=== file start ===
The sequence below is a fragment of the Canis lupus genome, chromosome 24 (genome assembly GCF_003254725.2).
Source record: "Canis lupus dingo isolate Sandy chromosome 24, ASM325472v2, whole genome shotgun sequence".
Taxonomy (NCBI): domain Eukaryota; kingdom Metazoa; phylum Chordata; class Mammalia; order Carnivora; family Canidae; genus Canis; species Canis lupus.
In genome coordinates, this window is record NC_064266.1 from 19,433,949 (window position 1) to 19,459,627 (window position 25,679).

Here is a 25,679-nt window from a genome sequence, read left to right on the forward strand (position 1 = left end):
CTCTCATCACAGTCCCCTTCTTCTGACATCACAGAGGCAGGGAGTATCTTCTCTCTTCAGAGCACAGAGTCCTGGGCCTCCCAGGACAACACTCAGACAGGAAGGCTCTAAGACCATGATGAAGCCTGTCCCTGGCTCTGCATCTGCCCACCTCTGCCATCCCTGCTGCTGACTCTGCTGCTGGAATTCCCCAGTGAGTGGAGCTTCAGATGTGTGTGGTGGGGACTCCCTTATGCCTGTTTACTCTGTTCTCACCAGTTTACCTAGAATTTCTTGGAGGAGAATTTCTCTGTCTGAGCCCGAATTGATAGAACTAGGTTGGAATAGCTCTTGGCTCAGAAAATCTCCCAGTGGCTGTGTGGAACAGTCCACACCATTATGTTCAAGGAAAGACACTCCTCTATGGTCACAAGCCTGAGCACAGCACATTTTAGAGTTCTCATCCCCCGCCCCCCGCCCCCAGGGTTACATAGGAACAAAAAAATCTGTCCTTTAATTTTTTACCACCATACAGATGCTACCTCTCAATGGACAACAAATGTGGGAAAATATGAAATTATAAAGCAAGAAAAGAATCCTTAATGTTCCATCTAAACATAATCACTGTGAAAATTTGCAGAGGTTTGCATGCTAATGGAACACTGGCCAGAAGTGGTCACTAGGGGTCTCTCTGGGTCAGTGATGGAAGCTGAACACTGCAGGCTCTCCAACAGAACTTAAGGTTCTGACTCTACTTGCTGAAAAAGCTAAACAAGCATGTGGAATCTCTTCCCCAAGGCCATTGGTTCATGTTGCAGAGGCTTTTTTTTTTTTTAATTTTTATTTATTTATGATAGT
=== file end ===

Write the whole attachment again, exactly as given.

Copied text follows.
The sequence below is a fragment of the Canis lupus genome, chromosome 24 (genome assembly GCF_003254725.2).
Source record: "Canis lupus dingo isolate Sandy chromosome 24, ASM325472v2, whole genome shotgun sequence".
Taxonomy (NCBI): domain Eukaryota; kingdom Metazoa; phylum Chordata; class Mammalia; order Carnivora; family Canidae; genus Canis; species Canis lupus.
In genome coordinates, this window is record NC_064266.1 from 19,433,949 (window position 1) to 19,459,627 (window position 25,679).

Here is a 25,679-nt window from a genome sequence, read left to right on the forward strand (position 1 = left end):
CTCTCATCACAGTCCCCTTCTTCTGACATCACAGAGGCAGGGAGTATCTTCTCTCTTCAGAGCACAGAGTCCTGGGCCTCCCAGGACAACACTCAGACAGGAAGGCTCTAAGACCATGATGAAGCCTGTCCCTGGCTCTGCATCTGCCCACCTCTGCCATCCCTGCTGCTGACTCTGCTGCTGGAATTCCCCAGTGAGTGGAGCTTCAGATGTGTGTGGTGGGGACTCCCTTATGCCTGTTTACTCTGTTCTCACCAGTTTACCTAGAATTTCTTGGAGGAGAATTTCTCTGTCTGAGCCCGAATTGATAGAACTAGGTTGGAATAGCTCTTGGCTCAGAAAATCTCCCAGTGGCTGTGTGGAACAGTCCACACCATTATGTTCAAGGAAAGACACTCCTCTATGGTCACAAGCCTGAGCACAGCACATTTTAGAGTTCTCATCCCCCGCCCCCCGCCCCCAGGGTTACATAGGAACAAAAAAATCTGTCCTTTAATTTTTTACCACCATACAGATGCTACCTCTCAATGGACAACAAATGTGGGAAAATATGAAATTATAAAGCAAGAAAAGAATCCTTAATGTTCCATCTAAACATAATCACTGTGAAAATTTGCAGAGGTTTGCATGCTAATGGAACACTGGCCAGAAGTGGTCACTAGGGGTCTCTCTGGGTCAGTGATGGAAGCTGAACACTGCAGGCTCTCCAACAGAACTTAAGGTTCTGACTCTACTTGCTGAAAAAGCTAAACAAGCATGTGGAATCTCTTCCCCAAGGCCATTGGTTCATGTTGCAGAGGCTTTTTTTTTTTTTAATTTTTATTTATTTATGATAGT